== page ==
- The Leningrad consular district also included an anomaly of the Cold War, the capitals of the three Baltic states – Lithuania, Latvia and Estonia – that the Soviets had annexed in 1940. This was ugly fruit of a secret protocol to the Molotov-Ribbentrop Pact of 1939 that paved the way for Hitler’s invasion of Poland (the start of World War II) and that country’s occupation not only by Germany (the western part), but also by the USSR (the eastern part). When the Soviets soon occupied the Baltic states and declared them “republics” of the USSR, neither the U.S. nor any respectable European countries recognized the annexation. The Western powers maintained this stance right through to the collapse of the USSR in 1991, when the Balts finally regained their independence. In the intervening years, the United States continued to recognize Baltic governments-in-exile headquartered in Washington, and allowed U.S. diplomats to travel in an official capacity to only the capitals of the three republics, Vilnius, Riga and Tallinn, where U.S. policy was not to meet with local officials at the vice-ministerial level or above. As it happened, on one of my visits to Vilnius, a vice-minister of the Lithuanian “republican” government buttonholed me. In the ensuing half-hour discussion, I disputed whatever it was he was trying to persuade me of and told him our country knew full well how Lithuania had been swallowed up by the USSR, Hitler’s gift to Stalin. (In accord with the State Department’s “rules of engagement” regarding such matters, I reported the conversation in writing upon my return to Leningrad.) In 2006, in our only major trip abroad, Sandra and I traveled to Denmark, Sweden, Finland, Russia and Estonia (now a free and independent country). While the difference between the drabness of Soviet Leningrad and bustling St. Petersburg was pronounced, it was not nearly so breathtaking as the changes in Tallinn, which had totally shed its former Soviet gloom and torpor, metamorphosing into a colorful, thriving butterfly of a city. It was a real pleasure to see these changes.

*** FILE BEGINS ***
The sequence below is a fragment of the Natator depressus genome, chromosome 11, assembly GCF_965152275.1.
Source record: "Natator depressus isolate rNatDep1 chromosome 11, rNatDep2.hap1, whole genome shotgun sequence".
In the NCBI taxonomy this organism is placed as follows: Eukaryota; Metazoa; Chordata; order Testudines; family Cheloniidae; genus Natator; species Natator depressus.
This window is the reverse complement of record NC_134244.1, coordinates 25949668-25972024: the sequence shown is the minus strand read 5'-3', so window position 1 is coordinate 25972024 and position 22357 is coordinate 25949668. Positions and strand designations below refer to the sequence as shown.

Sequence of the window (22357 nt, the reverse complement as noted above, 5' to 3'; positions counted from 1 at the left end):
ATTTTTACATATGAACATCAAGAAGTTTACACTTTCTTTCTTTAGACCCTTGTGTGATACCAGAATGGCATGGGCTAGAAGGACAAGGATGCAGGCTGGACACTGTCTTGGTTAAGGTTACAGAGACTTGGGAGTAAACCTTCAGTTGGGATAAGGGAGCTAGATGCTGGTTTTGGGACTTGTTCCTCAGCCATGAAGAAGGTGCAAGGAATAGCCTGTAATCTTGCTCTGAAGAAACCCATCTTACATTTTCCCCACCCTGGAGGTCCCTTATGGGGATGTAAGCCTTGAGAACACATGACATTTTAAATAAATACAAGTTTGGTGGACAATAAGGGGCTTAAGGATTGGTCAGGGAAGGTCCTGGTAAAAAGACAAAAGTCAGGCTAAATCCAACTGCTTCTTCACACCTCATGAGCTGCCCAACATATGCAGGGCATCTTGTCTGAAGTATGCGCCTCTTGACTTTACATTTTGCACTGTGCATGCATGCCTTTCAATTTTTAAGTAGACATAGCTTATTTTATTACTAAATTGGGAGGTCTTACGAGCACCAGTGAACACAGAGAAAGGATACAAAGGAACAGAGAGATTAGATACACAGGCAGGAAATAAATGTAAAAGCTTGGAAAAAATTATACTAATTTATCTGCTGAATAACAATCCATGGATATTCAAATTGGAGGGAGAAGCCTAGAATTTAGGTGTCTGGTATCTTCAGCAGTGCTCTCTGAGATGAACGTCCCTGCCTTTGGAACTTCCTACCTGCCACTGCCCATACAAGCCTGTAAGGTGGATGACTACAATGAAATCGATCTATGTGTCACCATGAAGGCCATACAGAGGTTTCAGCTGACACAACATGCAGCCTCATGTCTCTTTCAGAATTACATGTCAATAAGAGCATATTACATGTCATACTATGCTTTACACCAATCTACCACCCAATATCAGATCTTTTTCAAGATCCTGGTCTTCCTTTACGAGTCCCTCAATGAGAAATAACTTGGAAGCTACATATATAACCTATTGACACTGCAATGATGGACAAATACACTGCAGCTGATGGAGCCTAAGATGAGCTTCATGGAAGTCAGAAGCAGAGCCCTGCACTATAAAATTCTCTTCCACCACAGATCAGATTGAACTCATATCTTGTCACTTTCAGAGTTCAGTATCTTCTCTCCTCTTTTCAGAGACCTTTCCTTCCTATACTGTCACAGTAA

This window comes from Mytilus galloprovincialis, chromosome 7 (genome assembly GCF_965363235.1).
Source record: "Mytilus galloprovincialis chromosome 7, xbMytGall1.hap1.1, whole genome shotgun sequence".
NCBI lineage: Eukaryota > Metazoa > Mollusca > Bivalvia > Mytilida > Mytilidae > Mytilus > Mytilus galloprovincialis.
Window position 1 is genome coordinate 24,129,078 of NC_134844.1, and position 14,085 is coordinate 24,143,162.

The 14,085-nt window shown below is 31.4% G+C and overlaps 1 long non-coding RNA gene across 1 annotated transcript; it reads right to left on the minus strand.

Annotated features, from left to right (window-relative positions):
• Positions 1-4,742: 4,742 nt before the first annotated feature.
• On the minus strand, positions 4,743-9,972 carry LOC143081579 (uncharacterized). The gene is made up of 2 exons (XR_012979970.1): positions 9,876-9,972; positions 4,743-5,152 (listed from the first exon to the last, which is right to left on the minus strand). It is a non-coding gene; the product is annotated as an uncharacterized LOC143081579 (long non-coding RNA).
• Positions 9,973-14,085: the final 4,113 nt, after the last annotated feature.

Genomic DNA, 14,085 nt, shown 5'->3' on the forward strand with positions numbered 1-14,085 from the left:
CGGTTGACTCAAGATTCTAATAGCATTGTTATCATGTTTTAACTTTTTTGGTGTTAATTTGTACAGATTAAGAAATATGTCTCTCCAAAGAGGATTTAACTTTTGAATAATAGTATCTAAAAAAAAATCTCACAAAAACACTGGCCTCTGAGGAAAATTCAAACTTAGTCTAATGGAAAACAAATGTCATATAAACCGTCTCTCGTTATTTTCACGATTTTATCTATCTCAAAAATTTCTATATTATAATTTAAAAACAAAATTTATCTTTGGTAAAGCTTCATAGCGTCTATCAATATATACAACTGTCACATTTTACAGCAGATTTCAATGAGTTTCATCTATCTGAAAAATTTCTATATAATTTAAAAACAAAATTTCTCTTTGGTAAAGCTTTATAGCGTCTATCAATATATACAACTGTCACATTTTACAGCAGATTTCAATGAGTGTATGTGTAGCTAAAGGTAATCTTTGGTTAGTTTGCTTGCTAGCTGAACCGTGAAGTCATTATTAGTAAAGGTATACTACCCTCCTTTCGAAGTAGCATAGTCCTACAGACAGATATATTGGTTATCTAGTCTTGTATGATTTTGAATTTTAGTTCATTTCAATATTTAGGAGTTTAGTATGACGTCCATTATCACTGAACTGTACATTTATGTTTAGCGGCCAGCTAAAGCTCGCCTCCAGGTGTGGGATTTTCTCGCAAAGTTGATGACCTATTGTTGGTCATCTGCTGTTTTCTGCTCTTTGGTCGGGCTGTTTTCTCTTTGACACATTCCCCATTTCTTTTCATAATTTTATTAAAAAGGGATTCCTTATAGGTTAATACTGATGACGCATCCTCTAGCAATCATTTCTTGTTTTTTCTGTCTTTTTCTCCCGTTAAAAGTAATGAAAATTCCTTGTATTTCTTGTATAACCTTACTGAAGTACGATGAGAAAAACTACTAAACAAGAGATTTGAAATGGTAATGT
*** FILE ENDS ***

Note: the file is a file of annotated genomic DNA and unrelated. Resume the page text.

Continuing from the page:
- As a Russian-speaking American diplomat of Jewish background, I got to meet some pretty interesting people in Leningrad, for example several of those involved in the activities of the “refuseniks” (отказники) – Jews who had applied to emigrate but had been refused permission on one pretext or another. The refusenik community included a number of scientists and mathematicians. Some of these would meet periodically in each other’s apartments in what they called the “mathematics seminar.” Its purpose was to give its dozen or so members an opportunity to exercise their professional creativity despite having been cut off – because they’d been fired for disloyalty – from the institutions that had previously nourished it. I recall that one of the papers written by a member of this group was a statistical analysis of the refusal process as the authorities applied it in Leningrad. The paper’s author had searched for correlations of every kind, such as the best and worst times to submit an application to emigrate. His conclusion was that, statistically speaking, the refusal process was entirely random and capricious.
In future blog posts I’ll continue writing about my experiences in Leningrad. For now, however, let me just say that as poor as American – and Western – relations with Russia are at the moment, they don’t, in my view, approach the bad old days of the Cold War. The USSR was a nuclear-armed power whose ideology made it a dangerous opponent of all Western democracies, whose free societies and thriving economies represented a rebuke and a threat to the ideological underpinnings of the Soviet regime. The world is as well rid of that hostile, bloody regime as it is of the Nazi regime in Germany.
Putin’s rule in Russia represents no similar threat to the West. However, to maintain his grip on power – and that of his crony capitalist friends – he uses confrontation with the West to attract popular support. In my view, America and the West must find ways to keep Putin’s Russia from sowing further discord in our societies and to prevent it from further military adventures, like its aggression in Ukraine, Georgia and Moldova, that threaten the independence and territorial integrity of its neighbors, particularly the three Baltic states.
* Some of my previous blog posts most relevant to this one: